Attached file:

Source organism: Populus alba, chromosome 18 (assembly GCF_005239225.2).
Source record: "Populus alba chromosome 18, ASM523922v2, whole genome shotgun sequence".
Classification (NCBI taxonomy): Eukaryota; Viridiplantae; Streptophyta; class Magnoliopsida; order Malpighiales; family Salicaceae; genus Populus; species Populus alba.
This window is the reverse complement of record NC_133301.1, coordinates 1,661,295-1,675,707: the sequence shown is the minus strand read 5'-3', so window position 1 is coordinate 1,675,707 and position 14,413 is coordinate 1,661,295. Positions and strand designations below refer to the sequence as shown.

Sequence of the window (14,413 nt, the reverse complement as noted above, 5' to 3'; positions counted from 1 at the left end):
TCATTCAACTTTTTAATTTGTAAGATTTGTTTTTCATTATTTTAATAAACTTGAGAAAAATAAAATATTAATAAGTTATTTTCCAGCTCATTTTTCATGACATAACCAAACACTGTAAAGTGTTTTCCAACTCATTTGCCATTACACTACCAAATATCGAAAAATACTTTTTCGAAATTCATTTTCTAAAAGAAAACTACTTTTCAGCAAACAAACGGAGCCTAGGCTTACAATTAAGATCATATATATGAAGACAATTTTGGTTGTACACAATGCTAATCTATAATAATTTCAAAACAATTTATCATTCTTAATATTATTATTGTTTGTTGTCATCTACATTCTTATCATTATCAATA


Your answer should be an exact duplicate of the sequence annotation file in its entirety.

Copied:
Source organism: Populus alba, chromosome 18 (assembly GCF_005239225.2).
Source record: "Populus alba chromosome 18, ASM523922v2, whole genome shotgun sequence".
Classification (NCBI taxonomy): Eukaryota; Viridiplantae; Streptophyta; class Magnoliopsida; order Malpighiales; family Salicaceae; genus Populus; species Populus alba.
This window is the reverse complement of record NC_133301.1, coordinates 1,661,295-1,675,707: the sequence shown is the minus strand read 5'-3', so window position 1 is coordinate 1,675,707 and position 14,413 is coordinate 1,661,295. Positions and strand designations below refer to the sequence as shown.

Sequence of the window (14,413 nt, the reverse complement as noted above, 5' to 3'; positions counted from 1 at the left end):
TCATTCAACTTTTTAATTTGTAAGATTTGTTTTTCATTATTTTAATAAACTTGAGAAAAATAAAATATTAATAAGTTATTTTCCAGCTCATTTTTCATGACATAACCAAACACTGTAAAGTGTTTTCCAACTCATTTGCCATTACACTACCAAATATCGAAAAATACTTTTTCGAAATTCATTTTCTAAAAGAAAACTACTTTTCAGCAAACAAACGGAGCCTAGGCTTACAATTAAGATCATATATATGAAGACAATTTTGGTTGTACACAATGCTAATCTATAATAATTTCAAAACAATTTATCATTCTTAATATTATTATTGTTTGTTGTCATCTACATTCTTATCATTATCAATA